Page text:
Before I go any further in this post, let me inform you that this is not a reactionary post to yesterday’s loss. This is presenting something that is most likely well known by Yankee fans. Something that has been a big problem of late.
We have been hearing lately about Derek Jeter and how he not the same player anymore. Perhaps this is true, but let us step back and think for a minute. This is one bad season. Yes, he is getting older, but it may not be fair to overreact and christen his career “done” or it will “never be the same.” If this happens again next season, then there is a stronger argument against Jeter.
But, this post is not about Jeter. It is about something that the Yankees have lacked of late. Efficient starting pitching.
Outside of CC Sabathia (19-5, 3.02), the rotation is one giant question mark. Phil Hughes (16-7, 4.29), who emerged as a top of the rotation starter earlier this season, has just not been the same of late. Before the All Star break, Phil was 11-2 with a 3.65 ERA and a 1.85 WHIP. Since the midsummer classic, he has been 5-5 with a 5.47 ERA and a 1.45 WHIP. Lately, his location has been horrendous, and John Flaherty a few days ago mentioned that his arm slot has dropped, perhaps as a result of fatigue. He has never thrown this many innings in his career, and perhaps skipping a start would pay dividends for Hughes. Some may suggest that his struggles began when the Yankees skipped that start in June, but this is September. They will need Hughes come October, and a tired arm cannot be an excuse for losing a potential big playoff game.
Hughes is not the only culprit. A.J. Burnett (10-12, 5.15) and Javier Vazquez (10-9, 5.01) have only fueled the fire, which could also make it difficult for the Yankees to skip Hughes. Burnett was 0-4 in the month of August, posting a 7.80 ERA. Difficult to believe, but AJ has had a worse month this season, going 0-5 with an 11.35 ERA in the month of June. His stuff is there, but his command has not been consistently, resulting in those two horrific months. He is coming off of an eight strikeout outing against Oakland, so he must build on that and have a September like his April and July.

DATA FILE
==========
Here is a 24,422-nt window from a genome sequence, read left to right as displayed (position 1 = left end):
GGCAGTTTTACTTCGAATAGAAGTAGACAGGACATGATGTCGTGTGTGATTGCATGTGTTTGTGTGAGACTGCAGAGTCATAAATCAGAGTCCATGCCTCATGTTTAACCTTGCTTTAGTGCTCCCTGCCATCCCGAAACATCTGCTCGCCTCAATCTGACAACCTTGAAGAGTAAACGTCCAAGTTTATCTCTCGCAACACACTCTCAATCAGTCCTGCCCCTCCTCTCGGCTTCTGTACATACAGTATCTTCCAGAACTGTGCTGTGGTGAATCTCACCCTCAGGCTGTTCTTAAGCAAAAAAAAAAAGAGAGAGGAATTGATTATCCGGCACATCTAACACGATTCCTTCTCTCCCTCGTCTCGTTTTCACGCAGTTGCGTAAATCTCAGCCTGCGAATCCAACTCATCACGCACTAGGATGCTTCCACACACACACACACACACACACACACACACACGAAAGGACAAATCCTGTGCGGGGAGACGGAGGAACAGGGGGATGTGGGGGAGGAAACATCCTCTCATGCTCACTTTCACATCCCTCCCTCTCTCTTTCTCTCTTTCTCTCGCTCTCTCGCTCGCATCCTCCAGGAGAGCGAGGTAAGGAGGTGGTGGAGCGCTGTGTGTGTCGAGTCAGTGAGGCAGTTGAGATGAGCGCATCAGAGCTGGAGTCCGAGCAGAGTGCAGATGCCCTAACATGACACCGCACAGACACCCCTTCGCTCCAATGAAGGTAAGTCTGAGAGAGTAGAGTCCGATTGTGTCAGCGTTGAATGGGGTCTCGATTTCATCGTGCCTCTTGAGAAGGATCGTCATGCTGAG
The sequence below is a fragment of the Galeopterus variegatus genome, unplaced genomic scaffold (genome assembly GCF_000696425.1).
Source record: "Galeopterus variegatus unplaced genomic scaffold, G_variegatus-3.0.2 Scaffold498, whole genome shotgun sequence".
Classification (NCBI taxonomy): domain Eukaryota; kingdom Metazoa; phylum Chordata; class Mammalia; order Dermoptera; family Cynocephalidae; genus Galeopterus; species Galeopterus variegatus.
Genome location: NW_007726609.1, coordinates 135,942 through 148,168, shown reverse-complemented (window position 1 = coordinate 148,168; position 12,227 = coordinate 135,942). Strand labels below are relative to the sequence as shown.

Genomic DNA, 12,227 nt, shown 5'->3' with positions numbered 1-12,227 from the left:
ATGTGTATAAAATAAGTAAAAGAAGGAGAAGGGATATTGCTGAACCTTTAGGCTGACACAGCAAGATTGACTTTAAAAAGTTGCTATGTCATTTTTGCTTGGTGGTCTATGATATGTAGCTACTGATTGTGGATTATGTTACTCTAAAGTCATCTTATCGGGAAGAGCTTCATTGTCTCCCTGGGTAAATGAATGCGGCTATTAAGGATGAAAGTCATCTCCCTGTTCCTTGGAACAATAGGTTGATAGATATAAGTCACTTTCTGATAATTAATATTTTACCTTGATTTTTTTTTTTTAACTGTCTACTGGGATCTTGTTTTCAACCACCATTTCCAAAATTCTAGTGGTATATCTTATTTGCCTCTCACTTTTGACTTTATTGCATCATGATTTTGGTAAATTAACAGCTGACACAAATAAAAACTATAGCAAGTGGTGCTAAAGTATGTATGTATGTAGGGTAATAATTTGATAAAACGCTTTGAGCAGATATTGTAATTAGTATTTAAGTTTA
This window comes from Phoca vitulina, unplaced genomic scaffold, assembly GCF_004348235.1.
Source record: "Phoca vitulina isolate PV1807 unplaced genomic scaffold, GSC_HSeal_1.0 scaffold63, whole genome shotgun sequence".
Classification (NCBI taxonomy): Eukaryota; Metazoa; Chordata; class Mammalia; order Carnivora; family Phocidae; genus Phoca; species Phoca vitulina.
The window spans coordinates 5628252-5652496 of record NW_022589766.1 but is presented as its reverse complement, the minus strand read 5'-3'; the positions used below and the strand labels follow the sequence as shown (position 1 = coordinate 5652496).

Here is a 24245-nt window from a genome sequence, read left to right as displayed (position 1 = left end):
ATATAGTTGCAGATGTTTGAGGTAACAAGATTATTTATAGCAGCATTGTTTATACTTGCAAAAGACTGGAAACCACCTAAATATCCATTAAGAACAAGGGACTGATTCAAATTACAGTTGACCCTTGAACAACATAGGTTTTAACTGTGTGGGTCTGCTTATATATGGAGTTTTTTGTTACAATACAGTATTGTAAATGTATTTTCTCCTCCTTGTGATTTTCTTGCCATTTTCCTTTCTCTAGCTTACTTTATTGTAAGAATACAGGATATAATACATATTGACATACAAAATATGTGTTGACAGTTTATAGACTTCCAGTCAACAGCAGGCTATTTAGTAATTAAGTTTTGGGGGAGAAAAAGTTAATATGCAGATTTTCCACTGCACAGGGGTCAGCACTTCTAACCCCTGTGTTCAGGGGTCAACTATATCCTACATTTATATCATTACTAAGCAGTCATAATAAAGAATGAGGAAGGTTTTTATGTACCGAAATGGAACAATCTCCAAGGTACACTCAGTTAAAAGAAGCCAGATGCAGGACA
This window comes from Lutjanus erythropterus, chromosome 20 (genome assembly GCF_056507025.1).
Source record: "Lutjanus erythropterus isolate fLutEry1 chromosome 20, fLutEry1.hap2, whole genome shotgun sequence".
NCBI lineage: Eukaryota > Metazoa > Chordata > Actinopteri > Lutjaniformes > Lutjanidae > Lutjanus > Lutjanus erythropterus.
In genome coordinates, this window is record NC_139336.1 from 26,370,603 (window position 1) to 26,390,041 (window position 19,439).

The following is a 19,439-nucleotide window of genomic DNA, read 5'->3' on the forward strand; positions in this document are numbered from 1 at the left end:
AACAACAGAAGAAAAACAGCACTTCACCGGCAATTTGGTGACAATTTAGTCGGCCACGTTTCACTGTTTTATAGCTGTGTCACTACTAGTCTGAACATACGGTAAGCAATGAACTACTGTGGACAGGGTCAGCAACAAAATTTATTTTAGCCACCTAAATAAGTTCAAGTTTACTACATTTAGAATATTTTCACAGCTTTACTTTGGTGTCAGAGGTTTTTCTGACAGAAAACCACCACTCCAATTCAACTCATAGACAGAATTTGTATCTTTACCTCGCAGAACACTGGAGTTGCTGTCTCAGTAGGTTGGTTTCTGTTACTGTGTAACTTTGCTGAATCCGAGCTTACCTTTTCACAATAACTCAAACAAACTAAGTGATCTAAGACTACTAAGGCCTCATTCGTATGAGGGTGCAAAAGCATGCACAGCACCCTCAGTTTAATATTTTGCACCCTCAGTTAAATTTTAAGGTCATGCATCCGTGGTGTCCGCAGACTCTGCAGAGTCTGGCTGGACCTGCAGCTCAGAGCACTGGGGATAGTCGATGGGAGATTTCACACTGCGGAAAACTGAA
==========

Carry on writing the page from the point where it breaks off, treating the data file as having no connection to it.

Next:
With Vazquez, his velocity and command is gone, which has resulted in batting practice. His fastball sits in the mid to upper 80′s touching the low 90′s at times. Hitters are just teeing off against Vazquez, hitting the ball long and hard. He has given up 29 home runs this season, making him third in the league in HR’s allowed behind Rodrigo Lopez of Arizona (33) and James Shields of Tampa Bay (30). He also gave up the only top deck home run in the new Yankee Stadium to Russell Branyan of Seattle. It was often thought that the top deck was unreachable in the new building.
Ivan Nova (1-0, 2.89) has stepped up and filled in nicely. He has impressed many with his composure and mound presence, even though his last start wasn’t his best work.
The Yankees do have hope on the way: Andy Pettitte (11-2, 2.89). He is scheduled to throw a bullpen session on Monday followed by a rehab start in either Scranton-Wilkes/Barre or Trenton. The Yankees rotation has missed Pettitte’s consistency and his “Pettitte-ness” on the mound.
Even through the starting woes, the Yankees have the best record in baseball at 86-51, 2.5 games ahead of second place Tampa Bay and 10 games ahead of third place Boston. But, it is no secret that the Yankees September schedule is difficult, perhaps the most difficult September schedule in Major League Baseball. They will be facing teams such as Texas, Tampa Bay, Boston, and Toronto, teams that can and will eat alive bad starting pitching.
They desperately need both Hughes and Burnett to step up, because this October, they will need four starters. With their offense, and the emergence of the bullpen, they should have no trouble defending their title if their starting pitching can get straightened out. Until then, it remains a huge question mark, making the month of September that much bigger of a month for the team.